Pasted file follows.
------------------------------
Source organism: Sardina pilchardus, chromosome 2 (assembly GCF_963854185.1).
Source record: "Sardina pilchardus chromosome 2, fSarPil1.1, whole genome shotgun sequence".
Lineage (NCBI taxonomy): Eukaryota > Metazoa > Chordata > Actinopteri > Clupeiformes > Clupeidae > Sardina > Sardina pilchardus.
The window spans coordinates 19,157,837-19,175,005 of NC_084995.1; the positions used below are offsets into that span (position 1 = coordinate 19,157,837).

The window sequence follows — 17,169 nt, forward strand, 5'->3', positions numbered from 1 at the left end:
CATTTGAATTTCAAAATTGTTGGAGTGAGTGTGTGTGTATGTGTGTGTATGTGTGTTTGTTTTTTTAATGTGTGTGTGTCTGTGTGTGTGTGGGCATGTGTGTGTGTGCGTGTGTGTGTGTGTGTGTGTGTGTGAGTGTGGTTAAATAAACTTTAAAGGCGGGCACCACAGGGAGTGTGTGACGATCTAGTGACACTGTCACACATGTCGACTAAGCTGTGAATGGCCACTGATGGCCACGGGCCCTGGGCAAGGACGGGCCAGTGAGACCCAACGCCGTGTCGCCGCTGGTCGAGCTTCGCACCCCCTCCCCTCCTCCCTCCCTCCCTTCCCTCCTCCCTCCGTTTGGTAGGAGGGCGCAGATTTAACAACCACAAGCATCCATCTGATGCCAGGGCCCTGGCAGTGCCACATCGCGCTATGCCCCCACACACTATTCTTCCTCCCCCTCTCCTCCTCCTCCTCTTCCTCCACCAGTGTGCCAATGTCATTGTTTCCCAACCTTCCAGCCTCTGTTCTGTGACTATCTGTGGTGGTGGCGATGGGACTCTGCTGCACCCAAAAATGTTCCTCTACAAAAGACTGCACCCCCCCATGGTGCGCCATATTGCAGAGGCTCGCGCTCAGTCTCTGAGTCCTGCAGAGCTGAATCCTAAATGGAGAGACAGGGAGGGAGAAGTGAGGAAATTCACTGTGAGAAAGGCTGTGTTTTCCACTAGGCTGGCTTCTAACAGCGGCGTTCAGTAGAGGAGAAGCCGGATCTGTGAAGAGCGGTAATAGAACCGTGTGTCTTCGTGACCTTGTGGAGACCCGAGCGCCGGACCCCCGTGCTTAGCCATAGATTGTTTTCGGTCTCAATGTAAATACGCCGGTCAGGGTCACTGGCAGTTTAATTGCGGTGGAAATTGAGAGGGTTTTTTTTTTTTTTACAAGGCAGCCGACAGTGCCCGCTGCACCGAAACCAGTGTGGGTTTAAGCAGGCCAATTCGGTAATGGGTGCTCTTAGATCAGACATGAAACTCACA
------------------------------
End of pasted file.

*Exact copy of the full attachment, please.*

Source organism: Sardina pilchardus, chromosome 2 (assembly GCF_963854185.1).
Source record: "Sardina pilchardus chromosome 2, fSarPil1.1, whole genome shotgun sequence".
Lineage (NCBI taxonomy): Eukaryota > Metazoa > Chordata > Actinopteri > Clupeiformes > Clupeidae > Sardina > Sardina pilchardus.
The window spans coordinates 19,157,837-19,175,005 of NC_084995.1; the positions used below are offsets into that span (position 1 = coordinate 19,157,837).

The window sequence follows — 17,169 nt, forward strand, 5'->3', positions numbered from 1 at the left end:
CATTTGAATTTCAAAATTGTTGGAGTGAGTGTGTGTGTATGTGTGTGTATGTGTGTTTGTTTTTTTAATGTGTGTGTGTCTGTGTGTGTGTGGGCATGTGTGTGTGTGCGTGTGTGTGTGTGTGTGTGTGTGTGAGTGTGGTTAAATAAACTTTAAAGGCGGGCACCACAGGGAGTGTGTGACGATCTAGTGACACTGTCACACATGTCGACTAAGCTGTGAATGGCCACTGATGGCCACGGGCCCTGGGCAAGGACGGGCCAGTGAGACCCAACGCCGTGTCGCCGCTGGTCGAGCTTCGCACCCCCTCCCCTCCTCCCTCCCTCCCTTCCCTCCTCCCTCCGTTTGGTAGGAGGGCGCAGATTTAACAACCACAAGCATCCATCTGATGCCAGGGCCCTGGCAGTGCCACATCGCGCTATGCCCCCACACACTATTCTTCCTCCCCCTCTCCTCCTCCTCCTCTTCCTCCACCAGTGTGCCAATGTCATTGTTTCCCAACCTTCCAGCCTCTGTTCTGTGACTATCTGTGGTGGTGGCGATGGGACTCTGCTGCACCCAAAAATGTTCCTCTACAAAAGACTGCACCCCCCCATGGTGCGCCATATTGCAGAGGCTCGCGCTCAGTCTCTGAGTCCTGCAGAGCTGAATCCTAAATGGAGAGACAGGGAGGGAGAAGTGAGGAAATTCACTGTGAGAAAGGCTGTGTTTTCCACTAGGCTGGCTTCTAACAGCGGCGTTCAGTAGAGGAGAAGCCGGATCTGTGAAGAGCGGTAATAGAACCGTGTGTCTTCGTGACCTTGTGGAGACCCGAGCGCCGGACCCCCGTGCTTAGCCATAGATTGTTTTCGGTCTCAATGTAAATACGCCGGTCAGGGTCACTGGCAGTTTAATTGCGGTGGAAATTGAGAGGGTTTTTTTTTTTTTTACAAGGCAGCCGACAGTGCCCGCTGCACCGAAACCAGTGTGGGTTTAAGCAGGCCAATTCGGTAATGGGTGCTCTTAGATCAGACATGAAACTCACA